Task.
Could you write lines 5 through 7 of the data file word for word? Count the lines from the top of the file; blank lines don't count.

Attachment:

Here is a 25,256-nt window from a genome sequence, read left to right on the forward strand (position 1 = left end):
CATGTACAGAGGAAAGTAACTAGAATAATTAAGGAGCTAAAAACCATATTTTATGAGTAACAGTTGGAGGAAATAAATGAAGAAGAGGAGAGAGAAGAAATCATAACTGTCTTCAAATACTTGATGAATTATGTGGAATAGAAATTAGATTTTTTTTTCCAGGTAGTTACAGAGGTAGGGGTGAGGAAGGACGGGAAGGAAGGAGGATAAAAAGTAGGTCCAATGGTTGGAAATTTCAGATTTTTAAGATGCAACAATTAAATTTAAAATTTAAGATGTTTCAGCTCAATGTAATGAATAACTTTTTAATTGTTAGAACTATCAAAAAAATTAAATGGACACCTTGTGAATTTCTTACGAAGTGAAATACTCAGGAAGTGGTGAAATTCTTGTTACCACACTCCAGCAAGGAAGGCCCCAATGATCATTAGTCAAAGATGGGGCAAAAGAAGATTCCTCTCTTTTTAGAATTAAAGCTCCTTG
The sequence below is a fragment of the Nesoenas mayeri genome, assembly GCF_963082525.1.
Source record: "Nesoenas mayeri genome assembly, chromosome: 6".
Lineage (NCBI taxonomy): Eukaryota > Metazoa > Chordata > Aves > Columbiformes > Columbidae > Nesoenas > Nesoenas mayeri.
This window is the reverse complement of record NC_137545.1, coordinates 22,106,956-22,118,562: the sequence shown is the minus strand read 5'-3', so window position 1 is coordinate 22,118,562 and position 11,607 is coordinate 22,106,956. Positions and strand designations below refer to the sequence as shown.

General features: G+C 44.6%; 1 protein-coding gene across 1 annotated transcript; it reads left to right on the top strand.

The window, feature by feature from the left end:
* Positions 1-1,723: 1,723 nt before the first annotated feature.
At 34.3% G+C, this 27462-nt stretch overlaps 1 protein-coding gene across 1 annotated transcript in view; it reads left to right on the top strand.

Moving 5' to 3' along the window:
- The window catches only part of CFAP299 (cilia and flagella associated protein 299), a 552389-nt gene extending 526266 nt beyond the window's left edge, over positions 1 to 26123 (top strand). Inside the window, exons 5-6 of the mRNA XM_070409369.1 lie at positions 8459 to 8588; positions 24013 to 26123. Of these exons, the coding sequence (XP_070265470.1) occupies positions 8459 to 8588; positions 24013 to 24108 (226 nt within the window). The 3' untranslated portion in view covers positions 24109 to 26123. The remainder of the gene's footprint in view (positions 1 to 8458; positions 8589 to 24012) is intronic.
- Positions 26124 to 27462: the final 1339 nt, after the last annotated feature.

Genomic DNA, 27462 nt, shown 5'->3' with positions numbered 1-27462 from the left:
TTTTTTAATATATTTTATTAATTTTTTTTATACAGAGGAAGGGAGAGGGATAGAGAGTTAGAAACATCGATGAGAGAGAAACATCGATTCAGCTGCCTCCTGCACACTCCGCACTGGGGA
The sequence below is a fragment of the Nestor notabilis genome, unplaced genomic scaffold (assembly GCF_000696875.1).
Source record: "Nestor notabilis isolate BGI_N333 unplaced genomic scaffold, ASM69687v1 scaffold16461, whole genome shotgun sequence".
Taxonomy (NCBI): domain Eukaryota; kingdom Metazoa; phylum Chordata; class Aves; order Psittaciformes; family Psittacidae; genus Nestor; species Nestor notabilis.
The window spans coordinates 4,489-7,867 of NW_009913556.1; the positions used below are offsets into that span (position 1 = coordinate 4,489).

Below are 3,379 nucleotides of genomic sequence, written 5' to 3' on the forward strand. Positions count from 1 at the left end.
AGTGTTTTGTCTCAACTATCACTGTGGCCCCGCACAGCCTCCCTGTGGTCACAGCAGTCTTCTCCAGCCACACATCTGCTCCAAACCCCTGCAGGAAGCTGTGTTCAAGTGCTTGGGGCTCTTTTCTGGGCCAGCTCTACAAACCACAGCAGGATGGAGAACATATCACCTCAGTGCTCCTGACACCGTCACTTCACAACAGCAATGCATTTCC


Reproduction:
Lineage (NCBI taxonomy): Eukaryota > Metazoa > Chordata > Aves > Columbiformes > Columbidae > Nesoenas > Nesoenas mayeri.
This window is the reverse complement of record NC_137545.1, coordinates 22,106,956-22,118,562: the sequence shown is the minus strand read 5'-3', so window position 1 is coordinate 22,118,562 and position 11,607 is coordinate 22,106,956. Positions and strand designations below refer to the sequence as shown.

General features: G+C 44.6%; 1 protein-coding gene across 1 annotated transcript; it reads left to right on the top strand.